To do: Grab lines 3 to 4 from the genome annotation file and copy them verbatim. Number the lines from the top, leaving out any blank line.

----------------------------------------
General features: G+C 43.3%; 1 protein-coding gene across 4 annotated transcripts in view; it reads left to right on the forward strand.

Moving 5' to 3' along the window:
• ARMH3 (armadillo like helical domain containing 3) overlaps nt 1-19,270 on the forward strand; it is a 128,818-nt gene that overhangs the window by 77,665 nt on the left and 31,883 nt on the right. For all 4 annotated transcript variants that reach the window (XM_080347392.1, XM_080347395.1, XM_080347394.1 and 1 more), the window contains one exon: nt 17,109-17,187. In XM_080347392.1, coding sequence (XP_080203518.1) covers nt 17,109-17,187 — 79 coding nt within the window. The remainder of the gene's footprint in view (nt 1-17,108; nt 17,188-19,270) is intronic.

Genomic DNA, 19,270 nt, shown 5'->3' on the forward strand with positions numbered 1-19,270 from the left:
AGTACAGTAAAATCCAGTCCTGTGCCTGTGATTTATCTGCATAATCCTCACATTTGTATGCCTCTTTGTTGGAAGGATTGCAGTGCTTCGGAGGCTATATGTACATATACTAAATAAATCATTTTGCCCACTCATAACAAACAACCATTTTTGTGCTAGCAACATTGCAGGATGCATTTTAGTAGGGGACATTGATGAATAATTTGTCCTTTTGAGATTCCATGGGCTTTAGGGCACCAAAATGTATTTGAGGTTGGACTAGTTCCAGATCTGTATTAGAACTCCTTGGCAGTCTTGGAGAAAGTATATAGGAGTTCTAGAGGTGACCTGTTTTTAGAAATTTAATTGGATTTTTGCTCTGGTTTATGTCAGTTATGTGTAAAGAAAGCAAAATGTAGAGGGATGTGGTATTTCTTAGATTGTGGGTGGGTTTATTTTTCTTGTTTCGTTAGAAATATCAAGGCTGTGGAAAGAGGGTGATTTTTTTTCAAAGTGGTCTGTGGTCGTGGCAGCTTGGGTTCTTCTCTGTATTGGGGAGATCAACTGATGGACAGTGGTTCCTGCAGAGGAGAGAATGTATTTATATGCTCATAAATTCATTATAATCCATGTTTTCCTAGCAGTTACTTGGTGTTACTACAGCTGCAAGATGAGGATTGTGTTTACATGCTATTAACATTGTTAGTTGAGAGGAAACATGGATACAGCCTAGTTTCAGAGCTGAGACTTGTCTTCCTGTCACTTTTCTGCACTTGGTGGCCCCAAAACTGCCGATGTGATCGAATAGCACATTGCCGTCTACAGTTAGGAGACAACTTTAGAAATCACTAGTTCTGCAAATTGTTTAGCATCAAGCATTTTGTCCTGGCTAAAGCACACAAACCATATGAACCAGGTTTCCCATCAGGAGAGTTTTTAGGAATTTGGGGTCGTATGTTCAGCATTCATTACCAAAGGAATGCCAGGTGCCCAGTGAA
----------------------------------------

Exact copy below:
• ARMH3 (armadillo like helical domain containing 3) overlaps nt 1-19,270 on the forward strand; it is a 128,818-nt gene that overhangs the window by 77,665 nt on the left and 31,883 nt on the right. For all 4 annotated transcript variants that reach the window (XM_080347392.1, XM_080347395.1, XM_080347394.1 and 1 more), the window contains one exon: nt 17,109-17,187. In XM_080347392.1, coding sequence (XP_080203518.1) covers nt 17,109-17,187 — 79 coding nt within the window. The remainder of the gene's footprint in view (nt 1-17,108; nt 17,188-19,270) is intronic.

Genomic DNA, 19,270 nt, shown 5'->3' on the forward strand with positions numbered 1-19,270 from the left: